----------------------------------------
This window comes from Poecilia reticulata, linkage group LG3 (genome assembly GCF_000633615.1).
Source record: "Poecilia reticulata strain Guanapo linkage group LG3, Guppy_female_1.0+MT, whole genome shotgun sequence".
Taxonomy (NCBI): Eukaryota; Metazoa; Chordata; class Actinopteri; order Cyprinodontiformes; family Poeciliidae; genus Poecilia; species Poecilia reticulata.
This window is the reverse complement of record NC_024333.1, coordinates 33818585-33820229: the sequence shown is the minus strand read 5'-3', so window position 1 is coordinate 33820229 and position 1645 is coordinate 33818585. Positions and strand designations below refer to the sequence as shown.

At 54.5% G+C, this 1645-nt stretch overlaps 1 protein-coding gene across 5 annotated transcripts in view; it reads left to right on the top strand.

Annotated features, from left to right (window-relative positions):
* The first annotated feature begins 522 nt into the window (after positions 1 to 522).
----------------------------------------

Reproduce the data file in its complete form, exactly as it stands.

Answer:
This window comes from Poecilia reticulata, linkage group LG3 (genome assembly GCF_000633615.1).
Source record: "Poecilia reticulata strain Guanapo linkage group LG3, Guppy_female_1.0+MT, whole genome shotgun sequence".
Taxonomy (NCBI): Eukaryota; Metazoa; Chordata; class Actinopteri; order Cyprinodontiformes; family Poeciliidae; genus Poecilia; species Poecilia reticulata.
This window is the reverse complement of record NC_024333.1, coordinates 33818585-33820229: the sequence shown is the minus strand read 5'-3', so window position 1 is coordinate 33820229 and position 1645 is coordinate 33818585. Positions and strand designations below refer to the sequence as shown.

At 54.5% G+C, this 1645-nt stretch overlaps 1 protein-coding gene across 5 annotated transcripts in view; it reads left to right on the top strand.

Annotated features, from left to right (window-relative positions):
* The first annotated feature begins 522 nt into the window (after positions 1 to 522).